In FIG. 8, illumination device 12 is mounted in a hand pocket 24 attached to the back of partial fingered glove 10. A light transmission device 26, such as a fiber optic cable or plastic tube, transmits light from illumination device 12 through a channel 25 attached to partial fingered glove 10. Channel 25 runs from hand pocket 24 along the back of the hand, between the knuckles of the hand, along the side of the second finger to an exit from channel 25 at the distal end of the second finger of partial fingered glove 10. Light transmission device 26 exits channel 25 at the distal end of channel 25. Channel 25 may run on either side of the second or third finger or on the inside of the first or fourth finger. Routing channel 25 and light transmission device 26 between the knuckles and along the side of the finger allows light transmission device 26 to bend freely with the finger and reduces interference with finger motion. Hand pocket 24 may have an opening configured to allow removal or insertion of illumination device 12 and light transmission device 26. Light transmission device 26 may be either permanently fastened with adhesive or other methods to the distal end of channel 25, allowed to move into and out of the distal end of channel 25, or be held in place temporarily in the distal end of channel 25 by fittings designed for this purpose. This embodiment is operated by pressing switch 17 in illumination device 12 with a digit of the opposite hand. The advantages of this embodiment are first that electrical energy storage device 16 may be larger than in the preferred alternative, which provides increased illumination power and operation time, and second that no electrical components are located at the point of light emission.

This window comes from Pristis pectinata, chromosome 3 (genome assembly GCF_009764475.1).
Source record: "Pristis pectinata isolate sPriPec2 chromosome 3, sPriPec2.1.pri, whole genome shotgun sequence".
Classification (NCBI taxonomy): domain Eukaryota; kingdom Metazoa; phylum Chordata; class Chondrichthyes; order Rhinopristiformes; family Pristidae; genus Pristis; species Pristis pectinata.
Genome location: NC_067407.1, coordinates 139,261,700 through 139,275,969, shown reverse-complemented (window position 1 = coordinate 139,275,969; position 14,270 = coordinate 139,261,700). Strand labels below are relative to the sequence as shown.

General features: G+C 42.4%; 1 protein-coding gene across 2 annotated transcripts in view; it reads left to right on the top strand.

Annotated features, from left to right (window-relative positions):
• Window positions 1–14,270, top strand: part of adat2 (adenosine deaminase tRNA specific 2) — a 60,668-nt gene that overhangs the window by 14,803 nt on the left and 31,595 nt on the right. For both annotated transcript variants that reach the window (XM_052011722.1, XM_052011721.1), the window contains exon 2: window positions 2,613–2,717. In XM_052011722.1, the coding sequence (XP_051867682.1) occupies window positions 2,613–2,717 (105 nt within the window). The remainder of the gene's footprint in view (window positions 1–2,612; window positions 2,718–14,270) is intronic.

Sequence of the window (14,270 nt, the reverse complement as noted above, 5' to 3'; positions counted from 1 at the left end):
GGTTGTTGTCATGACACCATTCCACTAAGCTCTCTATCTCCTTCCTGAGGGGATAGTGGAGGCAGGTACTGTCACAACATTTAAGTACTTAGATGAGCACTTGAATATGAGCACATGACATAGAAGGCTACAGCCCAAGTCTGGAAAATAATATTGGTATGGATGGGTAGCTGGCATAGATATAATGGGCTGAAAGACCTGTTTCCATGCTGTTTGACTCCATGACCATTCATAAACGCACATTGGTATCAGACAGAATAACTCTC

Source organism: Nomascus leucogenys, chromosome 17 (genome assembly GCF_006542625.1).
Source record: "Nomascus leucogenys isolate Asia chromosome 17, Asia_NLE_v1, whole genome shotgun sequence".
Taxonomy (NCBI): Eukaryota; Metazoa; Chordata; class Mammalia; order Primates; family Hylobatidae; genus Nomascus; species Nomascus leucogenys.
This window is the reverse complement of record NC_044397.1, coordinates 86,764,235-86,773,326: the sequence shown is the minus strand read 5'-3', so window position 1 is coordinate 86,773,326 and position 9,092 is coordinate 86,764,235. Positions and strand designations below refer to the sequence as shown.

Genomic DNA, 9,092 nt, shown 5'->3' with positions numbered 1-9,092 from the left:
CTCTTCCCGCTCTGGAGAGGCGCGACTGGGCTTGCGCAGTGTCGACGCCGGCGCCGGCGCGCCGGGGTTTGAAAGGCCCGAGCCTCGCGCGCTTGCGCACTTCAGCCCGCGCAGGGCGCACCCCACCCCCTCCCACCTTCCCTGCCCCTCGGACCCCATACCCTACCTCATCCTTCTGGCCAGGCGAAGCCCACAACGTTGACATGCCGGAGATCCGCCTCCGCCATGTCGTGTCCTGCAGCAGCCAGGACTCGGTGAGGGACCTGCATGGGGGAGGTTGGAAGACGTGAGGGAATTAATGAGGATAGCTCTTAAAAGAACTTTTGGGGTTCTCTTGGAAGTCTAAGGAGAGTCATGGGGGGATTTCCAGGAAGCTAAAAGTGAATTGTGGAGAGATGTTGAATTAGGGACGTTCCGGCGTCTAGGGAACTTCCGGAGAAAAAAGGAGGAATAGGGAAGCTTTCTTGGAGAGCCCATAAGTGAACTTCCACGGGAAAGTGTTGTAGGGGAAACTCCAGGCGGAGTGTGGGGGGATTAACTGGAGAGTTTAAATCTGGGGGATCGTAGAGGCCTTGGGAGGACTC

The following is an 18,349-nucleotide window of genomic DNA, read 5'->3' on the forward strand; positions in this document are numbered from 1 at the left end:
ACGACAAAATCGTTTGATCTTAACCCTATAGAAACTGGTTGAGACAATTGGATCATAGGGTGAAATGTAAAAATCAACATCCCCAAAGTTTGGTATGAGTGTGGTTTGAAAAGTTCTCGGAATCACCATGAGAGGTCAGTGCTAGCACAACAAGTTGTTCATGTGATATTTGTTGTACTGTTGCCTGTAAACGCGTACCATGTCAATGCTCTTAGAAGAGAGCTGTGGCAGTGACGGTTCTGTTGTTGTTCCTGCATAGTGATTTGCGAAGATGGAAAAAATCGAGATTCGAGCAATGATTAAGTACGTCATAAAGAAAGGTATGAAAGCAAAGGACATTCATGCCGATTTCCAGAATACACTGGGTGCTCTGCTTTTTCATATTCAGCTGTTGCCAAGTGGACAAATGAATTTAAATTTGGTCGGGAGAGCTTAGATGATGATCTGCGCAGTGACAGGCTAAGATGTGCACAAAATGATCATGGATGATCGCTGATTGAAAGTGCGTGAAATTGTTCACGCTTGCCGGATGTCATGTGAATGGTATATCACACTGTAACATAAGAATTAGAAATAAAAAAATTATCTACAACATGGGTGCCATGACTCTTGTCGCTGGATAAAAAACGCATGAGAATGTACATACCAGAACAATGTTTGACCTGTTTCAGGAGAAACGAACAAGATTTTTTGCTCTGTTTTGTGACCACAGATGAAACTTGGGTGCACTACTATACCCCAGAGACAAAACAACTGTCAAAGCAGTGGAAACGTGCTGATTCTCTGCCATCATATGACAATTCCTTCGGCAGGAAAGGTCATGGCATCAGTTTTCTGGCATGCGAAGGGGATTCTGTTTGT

In FIG. 9, electrical energy storage device 16 and switch 17 are disposed in a hand housing 27, and this assembly is inserted into hand pocket 24 attached to the back of partial fingered glove 10, and a second electrical cable 28 conducts electrical energy through channel 25 in partial fingered glove 10 to light-emitting device 15. Channel 25 runs from hand pocket 24 along the back of the hand, between the knuckles of the hand, along the side of the second finger to an exit from channel 25 at the distal end of the second finger of partial fingered glove 10. Second electrical cable 28 terminates at light-emitting device 15 that is disposed in the distal end of channel 25. Channel 25 may run on either side of the second or third finger or on the inside of the first or fourth finger. Routing channel 25 and second electrical cable 28 between the knuckles and along the side of a finger allows second electrical cable 28 to bend freely with the finger and reduces interference with finger motion. Hand pocket 24 may have an opening configured to allow removal or insertion of illumination device 12. Light-emitting device 15 may be either permanently fastened with adhesive or other methods to the distal end of channel 25, allowed to move into and out of the distal end of channel 25, or be held in place temporarily in the distal end of channel 25 by fittings designed for this purpose. This embodiment is operated by pressing switch 17 in illumination device 12 with a digit of the opposite hand. The advantage of this embodiment is that electrical energy storage device 16 may be larger than in the preferred alternative, which provides increased illumination power and operation time.